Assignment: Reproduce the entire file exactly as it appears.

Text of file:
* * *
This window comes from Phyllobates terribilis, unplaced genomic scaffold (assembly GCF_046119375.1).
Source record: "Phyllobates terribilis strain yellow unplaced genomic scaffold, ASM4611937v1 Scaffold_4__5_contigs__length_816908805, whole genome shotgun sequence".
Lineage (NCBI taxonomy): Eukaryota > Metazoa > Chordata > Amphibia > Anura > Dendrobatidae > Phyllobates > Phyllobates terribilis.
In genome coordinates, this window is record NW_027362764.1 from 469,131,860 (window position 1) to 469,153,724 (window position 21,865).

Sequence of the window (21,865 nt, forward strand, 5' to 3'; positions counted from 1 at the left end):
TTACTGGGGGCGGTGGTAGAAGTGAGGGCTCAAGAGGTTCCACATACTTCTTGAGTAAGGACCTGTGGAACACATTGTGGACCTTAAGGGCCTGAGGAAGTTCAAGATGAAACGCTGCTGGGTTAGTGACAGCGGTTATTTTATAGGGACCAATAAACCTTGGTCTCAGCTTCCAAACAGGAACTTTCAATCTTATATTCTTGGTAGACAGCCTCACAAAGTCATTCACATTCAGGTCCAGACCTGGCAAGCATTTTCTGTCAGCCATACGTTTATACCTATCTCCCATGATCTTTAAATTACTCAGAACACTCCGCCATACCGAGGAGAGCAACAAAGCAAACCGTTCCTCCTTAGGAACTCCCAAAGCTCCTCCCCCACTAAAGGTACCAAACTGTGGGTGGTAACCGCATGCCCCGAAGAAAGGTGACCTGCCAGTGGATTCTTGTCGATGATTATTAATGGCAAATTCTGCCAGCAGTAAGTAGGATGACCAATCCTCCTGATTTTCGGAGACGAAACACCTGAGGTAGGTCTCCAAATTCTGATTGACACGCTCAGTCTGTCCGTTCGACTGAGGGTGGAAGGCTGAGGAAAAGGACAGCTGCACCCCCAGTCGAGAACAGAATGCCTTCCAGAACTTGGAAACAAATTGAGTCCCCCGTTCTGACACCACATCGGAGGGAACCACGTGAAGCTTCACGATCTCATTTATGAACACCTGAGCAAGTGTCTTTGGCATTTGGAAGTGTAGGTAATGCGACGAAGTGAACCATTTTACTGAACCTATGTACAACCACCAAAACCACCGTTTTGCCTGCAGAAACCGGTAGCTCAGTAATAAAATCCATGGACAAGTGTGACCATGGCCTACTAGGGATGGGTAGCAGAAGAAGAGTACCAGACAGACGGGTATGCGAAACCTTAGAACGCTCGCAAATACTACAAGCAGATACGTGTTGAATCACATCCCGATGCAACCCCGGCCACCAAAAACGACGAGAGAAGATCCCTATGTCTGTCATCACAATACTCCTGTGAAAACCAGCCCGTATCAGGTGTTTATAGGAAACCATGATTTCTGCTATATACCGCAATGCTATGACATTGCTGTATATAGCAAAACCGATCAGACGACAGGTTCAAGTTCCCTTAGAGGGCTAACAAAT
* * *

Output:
This window comes from Phyllobates terribilis, unplaced genomic scaffold (assembly GCF_046119375.1).
Source record: "Phyllobates terribilis strain yellow unplaced genomic scaffold, ASM4611937v1 Scaffold_4__5_contigs__length_816908805, whole genome shotgun sequence".
Lineage (NCBI taxonomy): Eukaryota > Metazoa > Chordata > Amphibia > Anura > Dendrobatidae > Phyllobates > Phyllobates terribilis.
In genome coordinates, this window is record NW_027362764.1 from 469,131,860 (window position 1) to 469,153,724 (window position 21,865).

Sequence of the window (21,865 nt, forward strand, 5' to 3'; positions counted from 1 at the left end):
TTACTGGGGGCGGTGGTAGAAGTGAGGGCTCAAGAGGTTCCACATACTTCTTGAGTAAGGACCTGTGGAACACATTGTGGACCTTAAGGGCCTGAGGAAGTTCAAGATGAAACGCTGCTGGGTTAGTGACAGCGGTTATTTTATAGGGACCAATAAACCTTGGTCTCAGCTTCCAAACAGGAACTTTCAATCTTATATTCTTGGTAGACAGCCTCACAAAGTCATTCACATTCAGGTCCAGACCTGGCAAGCATTTTCTGTCAGCCATACGTTTATACCTATCTCCCATGATCTTTAAATTACTCAGAACACTCCGCCATACCGAGGAGAGCAACAAAGCAAACCGTTCCTCCTTAGGAACTCCCAAAGCTCCTCCCCCACTAAAGGTACCAAACTGTGGGTGGTAACCGCATGCCCCGAAGAAAGGTGACCTGCCAGTGGATTCTTGTCGATGATTATTAATGGCAAATTCTGCCAGCAGTAAGTAGGATGACCAATCCTCCTGATTTTCGGAGACGAAACACCTGAGGTAGGTCTCCAAATTCTGATTGACACGCTCAGTCTGTCCGTTCGACTGAGGGTGGAAGGCTGAGGAAAAGGACAGCTGCACCCCCAGTCGAGAACAGAATGCCTTCCAGAACTTGGAAACAAATTGAGTCCCCCGTTCTGACACCACATCGGAGGGAACCACGTGAAGCTTCACGATCTCATTTATGAACACCTGAGCAAGTGTCTTTGGCATTTGGAAGTGTAGGTAATGCGACGAAGTGAACCATTTTACTGAACCTATGTACAACCACCAAAACCACCGTTTTGCCTGCAGAAACCGGTAGCTCAGTAATAAAATCCATGGACAAGTGTGACCATGGCCTACTAGGGATGGGTAGCAGAAGAAGAGTACCAGACAGACGGGTATGCGAAACCTTAGAACGCTCGCAAATACTACAAGCAGATACGTGTTGAATCACATCCCGATGCAACCCCGGCCACCAAAAACGACGAGAGAAGATCCCTATGTCTGTCATCACAATACTCCTGTGAAAACCAGCCCGTATCAGGTGTTTATAGGAAACCATGATTTCTGCTATATACCGCAATGCTATGACATTGCTGTATATAGCAAAACCGATCAGACGACAGGTTCAAGTTCCCTTAGAGGGCTAACAAAT